What Makes a Great Gig? Part 2

To me, a great garageband is a bunch of musicians who truly know their limitations. Their goal isn’t even musicianship; it’s making sure they take the party to an altered state—from attendees having a “nice time” to having a “friggin’ GREAT time.” And the best gigs are ones where the band had a great time as well. Therefore, I’d like to offer a list of my favorite gigs, which has nothing to do with best halls, best cities or largest crowds. It has to do with great times, emotions and experiences! And all of my gigs were weddings, reunions, bar mitzvahs, and even a circus act, all performed in the Chicagoland area. Some of these gigs were decades ago, and a few of the venues no longer exist—one notably burned down as a victim of Greek lighting. Nonetheless, each gig big I describe is forever burned into my mind as “life changing.” Drum roll please:

1964: My first gig ever, performed at Niles Community Center in with Mick and the Marvels. I unveiled my new Ampeg amp and Gibson ES with this rag-tag 6th grade garage band. Come on! You ALWAYS cherish your first. And it was an official gig because: We had a logo on our bass drum; we caught a ride in Mrs. Alloisio’s red Cadillac; we were paid $10 and complimentary lemonade and cookies afterward; AND we accumulated several fourth-grade groupies in front of the stage.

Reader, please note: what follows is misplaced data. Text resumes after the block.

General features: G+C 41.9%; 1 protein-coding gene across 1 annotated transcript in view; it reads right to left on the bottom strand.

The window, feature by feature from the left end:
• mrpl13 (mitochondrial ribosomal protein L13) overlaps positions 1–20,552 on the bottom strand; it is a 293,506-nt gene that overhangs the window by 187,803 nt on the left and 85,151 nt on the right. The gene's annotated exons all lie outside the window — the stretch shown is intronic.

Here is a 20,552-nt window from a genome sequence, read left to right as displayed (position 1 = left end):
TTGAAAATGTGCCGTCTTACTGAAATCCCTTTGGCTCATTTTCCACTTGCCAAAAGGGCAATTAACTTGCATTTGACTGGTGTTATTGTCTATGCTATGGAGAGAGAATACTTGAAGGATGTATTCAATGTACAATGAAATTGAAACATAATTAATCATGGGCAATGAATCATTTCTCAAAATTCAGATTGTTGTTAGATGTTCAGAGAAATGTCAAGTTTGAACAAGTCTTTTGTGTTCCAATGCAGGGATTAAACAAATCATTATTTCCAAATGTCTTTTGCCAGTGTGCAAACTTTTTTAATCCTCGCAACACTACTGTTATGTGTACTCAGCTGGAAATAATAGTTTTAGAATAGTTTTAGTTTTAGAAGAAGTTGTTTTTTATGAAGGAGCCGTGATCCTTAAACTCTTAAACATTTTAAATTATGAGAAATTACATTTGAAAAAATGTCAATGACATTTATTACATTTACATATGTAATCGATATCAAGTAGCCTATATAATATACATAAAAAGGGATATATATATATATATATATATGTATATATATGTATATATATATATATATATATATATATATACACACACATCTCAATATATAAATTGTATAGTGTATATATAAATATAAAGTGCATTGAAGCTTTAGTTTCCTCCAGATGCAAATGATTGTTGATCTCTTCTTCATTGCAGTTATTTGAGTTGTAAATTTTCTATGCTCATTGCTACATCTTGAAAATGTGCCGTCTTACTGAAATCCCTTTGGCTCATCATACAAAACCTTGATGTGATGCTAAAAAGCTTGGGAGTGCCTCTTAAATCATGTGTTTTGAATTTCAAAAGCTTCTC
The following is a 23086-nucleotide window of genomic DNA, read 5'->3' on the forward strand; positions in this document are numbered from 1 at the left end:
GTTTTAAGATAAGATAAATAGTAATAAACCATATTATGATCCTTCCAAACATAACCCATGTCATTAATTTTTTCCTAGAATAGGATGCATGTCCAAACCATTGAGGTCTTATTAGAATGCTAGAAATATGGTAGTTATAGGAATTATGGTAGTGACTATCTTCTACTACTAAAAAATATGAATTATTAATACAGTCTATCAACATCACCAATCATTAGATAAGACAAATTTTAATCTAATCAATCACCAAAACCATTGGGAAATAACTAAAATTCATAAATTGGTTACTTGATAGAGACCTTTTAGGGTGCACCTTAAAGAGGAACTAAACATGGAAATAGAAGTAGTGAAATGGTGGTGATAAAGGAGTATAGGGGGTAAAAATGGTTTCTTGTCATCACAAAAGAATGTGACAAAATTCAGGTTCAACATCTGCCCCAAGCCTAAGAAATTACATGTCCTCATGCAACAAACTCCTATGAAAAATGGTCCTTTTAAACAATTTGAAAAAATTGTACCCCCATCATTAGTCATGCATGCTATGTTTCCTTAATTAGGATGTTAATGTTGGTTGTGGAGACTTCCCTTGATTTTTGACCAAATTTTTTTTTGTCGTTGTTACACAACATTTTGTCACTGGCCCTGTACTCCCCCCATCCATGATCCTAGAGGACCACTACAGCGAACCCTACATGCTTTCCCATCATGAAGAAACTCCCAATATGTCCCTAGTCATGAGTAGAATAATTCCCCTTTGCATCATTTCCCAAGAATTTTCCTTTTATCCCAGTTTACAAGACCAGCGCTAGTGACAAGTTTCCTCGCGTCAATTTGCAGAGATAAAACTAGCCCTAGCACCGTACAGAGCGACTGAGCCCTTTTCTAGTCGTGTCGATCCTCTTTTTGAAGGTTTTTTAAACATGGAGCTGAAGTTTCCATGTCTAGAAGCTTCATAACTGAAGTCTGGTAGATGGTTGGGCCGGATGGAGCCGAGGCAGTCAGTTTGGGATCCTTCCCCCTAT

1967: The Nite Cap Experience, an all-greaser band where I was their “token Maine South duper”. We had won a battle of the bands at Richwood High School in Norridge, Illinois, the prize being a paid gig at the Country Pub in Maywood. This “hole in the wall” bar didn’t care about things like checking ID cards, and our R&B band of juniors in high school had a coming-of-age evening thanks to an open bar. I had visions of a great run with this black leather jacket band until our bass player Howard stole a car and my mom made me quit the group.

1969: A high-school variety show act called the Chiquita Brass, band with a peel, picked up a two-week gig as a circus band for a summer promotion at Randhurst Shopping Mall in Mt. Prospect. We used our Herb Alpert playbook for all songs, accompanying a high-wire act, jugglers, and semi-dangerous teeterboard act called Ricco Vellenzo and the Flying Vellenzo’s. Our drummer, Kent Wehman, couldn’t make it to one gig and I filled in for him. At the climax of the show, Ricco would launch and throw a triple summersault in the air, landing on a human pyramid of his other three brothers. I flubbed the extended drum roll, and maybe it was only coincidence, but Ricco missed his brother and sailed into the crowd. Luckily, no one was hurt.

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